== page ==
We – and the SEC – think it’s a good time to review your confidentiality agreements.
It’s no secret that the Securities and Exchange Commission (SEC) has had employee confidentiality agreements on its mind for some time now. In the eyes of the SEC, confidentiality agreements, if overly-broad, may prevent or discourage would-be whistleblowers.
The Dodd-Frank Wall Street Reform and Consumer Protection Act of 2010 amended the Securities Exchange Act to include protections and incentives for individuals who come forward with allegations of wrongdoing. Rule 21F-17(a) explicitly prohibits employers from taking action that would “impede” an employee from “communicating directly” with the SEC about a “possible securities law violation, including enforcing, or threatening to enforce, a confidentiality agreement.”
On April 1, 2015, the SEC announced that it had settled its first enforcement action involving an overly-restrictive confidentiality provision under Rule 21F-17(a). The action primarily focused on a confidentiality statement that employees were required to sign in connection with the company’s internal investigation procedures. The statement read:
I understand that in order to protect the integrity of this review, I am prohibited from discussing any particulars regarding this interview and the subject matter discussed during the interview, without prior authorization of the Law Department. I understand that the unauthorized disclosure of information may be grounds for disciplinary action up to and including termination of employment.
The SEC determined that this statement violated the whistleblower protections under Rule 21F-17(a), even though there was no evidence that any employee was prevented or discouraged from communicating with the SEC because of the language. The company agreed to resolve the matter by: (i) paying a penalty; (ii) agreeing to cease and desist from any future violations, (iii) amending the language of the provision; and (iv) agreeing to make reasonable efforts to contact employees who had already signed the agreement to inform them that they did not need to gain permission from anyone to contact governmental agencies. The SEC approved the following amended language:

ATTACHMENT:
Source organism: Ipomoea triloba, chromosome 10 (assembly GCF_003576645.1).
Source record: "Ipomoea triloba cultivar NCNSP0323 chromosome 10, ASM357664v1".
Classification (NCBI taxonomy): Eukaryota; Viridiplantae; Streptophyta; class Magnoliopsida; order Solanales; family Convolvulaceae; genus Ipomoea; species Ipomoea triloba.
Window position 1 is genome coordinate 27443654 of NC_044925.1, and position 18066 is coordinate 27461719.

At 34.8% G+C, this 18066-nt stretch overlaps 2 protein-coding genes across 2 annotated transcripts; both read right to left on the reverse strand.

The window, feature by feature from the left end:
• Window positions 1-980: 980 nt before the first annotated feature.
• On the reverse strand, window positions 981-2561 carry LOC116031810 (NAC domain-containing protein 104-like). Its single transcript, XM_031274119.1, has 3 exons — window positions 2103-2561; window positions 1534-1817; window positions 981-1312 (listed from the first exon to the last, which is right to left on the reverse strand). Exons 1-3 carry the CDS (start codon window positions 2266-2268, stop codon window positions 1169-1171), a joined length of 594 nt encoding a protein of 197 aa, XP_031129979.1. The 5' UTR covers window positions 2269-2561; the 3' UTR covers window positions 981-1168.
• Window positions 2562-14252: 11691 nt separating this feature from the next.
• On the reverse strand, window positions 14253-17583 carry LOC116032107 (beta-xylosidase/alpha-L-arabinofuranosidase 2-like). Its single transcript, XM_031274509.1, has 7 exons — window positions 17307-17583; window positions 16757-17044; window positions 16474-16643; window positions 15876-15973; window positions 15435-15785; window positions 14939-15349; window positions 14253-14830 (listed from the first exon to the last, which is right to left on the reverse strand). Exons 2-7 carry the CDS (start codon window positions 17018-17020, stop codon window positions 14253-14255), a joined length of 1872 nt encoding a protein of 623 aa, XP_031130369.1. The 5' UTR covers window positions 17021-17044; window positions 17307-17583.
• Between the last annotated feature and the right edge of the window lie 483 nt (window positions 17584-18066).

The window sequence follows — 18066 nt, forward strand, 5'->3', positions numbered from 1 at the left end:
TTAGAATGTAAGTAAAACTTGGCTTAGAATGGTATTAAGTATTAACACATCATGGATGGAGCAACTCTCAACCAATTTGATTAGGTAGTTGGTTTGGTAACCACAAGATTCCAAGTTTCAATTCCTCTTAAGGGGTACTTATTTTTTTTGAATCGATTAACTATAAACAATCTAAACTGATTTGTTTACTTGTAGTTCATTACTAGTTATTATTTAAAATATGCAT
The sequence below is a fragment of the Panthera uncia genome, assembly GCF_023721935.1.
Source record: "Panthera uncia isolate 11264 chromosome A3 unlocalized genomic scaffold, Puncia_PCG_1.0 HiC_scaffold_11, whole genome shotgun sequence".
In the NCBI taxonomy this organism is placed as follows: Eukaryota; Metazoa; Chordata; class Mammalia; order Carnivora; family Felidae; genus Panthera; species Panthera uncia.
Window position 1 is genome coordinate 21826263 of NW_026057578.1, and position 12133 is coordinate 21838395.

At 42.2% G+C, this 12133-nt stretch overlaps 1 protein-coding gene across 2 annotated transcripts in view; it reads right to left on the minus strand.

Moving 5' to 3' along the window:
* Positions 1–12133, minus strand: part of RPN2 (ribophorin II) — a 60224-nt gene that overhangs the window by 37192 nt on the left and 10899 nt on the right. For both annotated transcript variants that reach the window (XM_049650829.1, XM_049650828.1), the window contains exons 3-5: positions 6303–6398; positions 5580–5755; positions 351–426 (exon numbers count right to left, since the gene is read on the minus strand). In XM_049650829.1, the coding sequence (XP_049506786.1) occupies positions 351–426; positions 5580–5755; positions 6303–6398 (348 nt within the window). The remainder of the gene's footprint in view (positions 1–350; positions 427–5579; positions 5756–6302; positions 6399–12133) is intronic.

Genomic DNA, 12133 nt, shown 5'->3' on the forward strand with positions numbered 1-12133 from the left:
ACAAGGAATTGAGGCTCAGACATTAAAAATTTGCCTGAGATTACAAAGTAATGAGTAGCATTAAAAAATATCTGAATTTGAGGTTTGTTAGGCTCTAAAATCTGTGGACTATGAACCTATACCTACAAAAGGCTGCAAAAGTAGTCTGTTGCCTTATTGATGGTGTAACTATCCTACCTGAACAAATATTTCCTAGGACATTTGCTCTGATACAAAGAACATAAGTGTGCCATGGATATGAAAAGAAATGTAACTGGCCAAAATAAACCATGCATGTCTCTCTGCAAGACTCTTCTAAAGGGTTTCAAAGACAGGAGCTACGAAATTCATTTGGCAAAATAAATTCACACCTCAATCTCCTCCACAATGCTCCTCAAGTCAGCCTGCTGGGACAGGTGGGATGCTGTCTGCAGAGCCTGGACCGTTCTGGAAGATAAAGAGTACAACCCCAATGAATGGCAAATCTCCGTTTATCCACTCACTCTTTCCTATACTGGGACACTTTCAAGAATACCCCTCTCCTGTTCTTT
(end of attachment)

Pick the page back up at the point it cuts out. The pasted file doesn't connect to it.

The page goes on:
Nothing in this Confidentiality Statement prohibits me from reporting possible violations of federal law or regulation to any governmental agency or entity, including but not limited to the Department of Justice, the Securities and Exchange Commission, the Congress, and any agency Inspector General, or making other disclosures that are protected under the whistleblower provisions of federal law or regulation. I do not need the prior authorization of the Law Department to make any such reports or disclosures and I am not required to notify the company that I have made such reports or disclosures.
In light of this ruling (and the NLRB’s activity in this area that we discussed in our post yesterday), we recommend that you review all agreements containing confidentiality clauses – including employment agreements, severance agreements, employee handbooks, settlement agreements, nondisclosure agreements and any other similar agreements. If necessary, these clauses should be revised to include an express statement that nothing in the agreement discourages and/or prevents any individual from communicating with any government agency, including the SEC.